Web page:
It was interesting, then, that the only hint of a potential solution to these issues that Banks could come up with is a larger Border Patrol presence. When are we going to start thinking more creatively about this issue? Border Patrol's presence, border walls and technology have increased exponentially along the border since the 1990s, yet the issues Banks describes, according to him, are getting worse.

Until the focus moves away from enforcement-only solutions and toward humane and meaningful solutions--such as comprehensive immigration reform, the decriminalization of marijuana and the renegotiation of damaging trade agreements such as the North American Free Trade Agreement--the situation Banks describes will continue.

Ben Harville


Wait... Did This Letter-Writer Really Just Refer to Mari Herreras as a Nazi, and Advocate Lynching?!?

Sarah Palin should hire Mari Herreras to craft press screeds, as she obviously graduated summa cum laude from the Goebbels Institute of Journalism ("Off With Brad Nelson's Head!" The Skinny, Sept. 18). The non-sequitur quotes from Chuck Huckelberry in the story of election auditor John Brakey's arrest ("Lynchings were outlawed long ago," "Brad didn't want or ask for him to be arrested. He just didn't want him there during the hand count and to stop bothering that process," etc.) are as stunning as the absence in the article of vital pieces of evidence, such as the accounts of county elections workers who discovered votes being counted outside the auditing area during the Regional Transportation Authority election of 2006.

First, John Brakey was and remains an official tasked with auditing a seriously flawed electoral process, and as such is not someone who can be ordered away at whim. It is also obvious that he was only arrested after refusing to allow improperly sealed bags of votes to be counted, and after continuing to press Brad Nelson for proper documentation. These facts demand Mr. Nelson's removal as Pima County elections director. The refusal of Huckelberry to even consider this action, combined with the tacit assent of the majority of the Board of Supervisors through their certification of the primary results, shows the depths to which corruption has penetrated in our system, both in Pima County and the nation at large.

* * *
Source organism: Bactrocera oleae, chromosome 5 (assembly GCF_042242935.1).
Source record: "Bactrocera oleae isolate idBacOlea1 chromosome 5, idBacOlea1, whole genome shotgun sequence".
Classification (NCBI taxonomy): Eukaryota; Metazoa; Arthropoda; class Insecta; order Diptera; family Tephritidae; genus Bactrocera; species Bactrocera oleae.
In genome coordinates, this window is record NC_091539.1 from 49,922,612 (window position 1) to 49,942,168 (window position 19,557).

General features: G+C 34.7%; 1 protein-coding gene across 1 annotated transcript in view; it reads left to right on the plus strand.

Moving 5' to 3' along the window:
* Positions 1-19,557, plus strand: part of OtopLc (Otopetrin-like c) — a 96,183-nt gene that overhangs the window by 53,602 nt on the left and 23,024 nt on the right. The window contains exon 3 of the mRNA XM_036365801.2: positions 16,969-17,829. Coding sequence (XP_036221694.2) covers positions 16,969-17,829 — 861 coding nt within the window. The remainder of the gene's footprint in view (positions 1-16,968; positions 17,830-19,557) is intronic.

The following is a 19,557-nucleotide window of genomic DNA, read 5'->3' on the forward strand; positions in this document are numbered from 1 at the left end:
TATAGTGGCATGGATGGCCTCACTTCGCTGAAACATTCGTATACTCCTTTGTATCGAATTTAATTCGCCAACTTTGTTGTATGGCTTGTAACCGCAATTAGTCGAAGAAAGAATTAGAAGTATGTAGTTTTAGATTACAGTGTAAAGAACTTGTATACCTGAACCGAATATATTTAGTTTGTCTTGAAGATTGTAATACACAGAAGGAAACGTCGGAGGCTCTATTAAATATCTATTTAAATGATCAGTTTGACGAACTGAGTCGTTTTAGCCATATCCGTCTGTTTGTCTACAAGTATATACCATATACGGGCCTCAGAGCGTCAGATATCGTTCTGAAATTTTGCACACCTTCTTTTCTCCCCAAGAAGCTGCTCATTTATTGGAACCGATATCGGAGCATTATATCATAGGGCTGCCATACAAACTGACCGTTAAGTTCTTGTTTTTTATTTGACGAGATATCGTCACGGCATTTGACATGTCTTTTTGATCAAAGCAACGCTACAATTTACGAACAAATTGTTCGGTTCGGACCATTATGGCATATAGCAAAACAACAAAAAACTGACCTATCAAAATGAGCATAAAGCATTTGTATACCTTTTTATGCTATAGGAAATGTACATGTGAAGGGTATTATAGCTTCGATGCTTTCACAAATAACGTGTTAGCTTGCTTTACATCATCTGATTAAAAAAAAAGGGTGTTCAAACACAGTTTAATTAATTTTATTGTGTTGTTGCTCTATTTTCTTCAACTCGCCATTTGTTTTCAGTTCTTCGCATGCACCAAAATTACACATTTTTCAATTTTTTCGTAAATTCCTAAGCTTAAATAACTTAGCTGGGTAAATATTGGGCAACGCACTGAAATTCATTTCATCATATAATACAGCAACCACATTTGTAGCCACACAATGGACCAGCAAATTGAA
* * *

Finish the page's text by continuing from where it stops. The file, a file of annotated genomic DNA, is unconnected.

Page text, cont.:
And as to Mr. Huckelberry's inane statement about the legality of lynching, I can only observe that election fraud is illegal, too. Since he seems so intent upon assisting with the theft of our ballots, I propose that we consider the lynching laws null and void, as well. Tar and feathers, anyone?

Chuck Aubrey


Voting Is a Right, Not a Privilege

Daniel Sotelo puts forth a number of "excuses" why some people don't vote even though they want to--primarily not having the time or ability to get to the polls ("The 'Majority Rules' Initiative Would Violate the First Amendment," Mailbag, Sept. 18).

Please inform the writer that by making a one-time request for an early ballot from the Pima County Recorder's Office (740-4330), one can receive all future ballots sent to one's home via U.S. mail, along with an envelope to send back the completed ballot. One can contemplate the issues in the privacy of one's home at the time of one's choosing. This approach saves time, gasoline and frustration. It doesn't get easier than this!

I disagree with the writer's claim that voting is a privilege rather than a right. Tell that to black Americans. Tell that to female Americans. Unless one is convicted of certain categories of crimes, one's right to vote cannot be taken away. That is, of course, unless our dear President George W. Bush has issued some secret executive order.

Barry Austin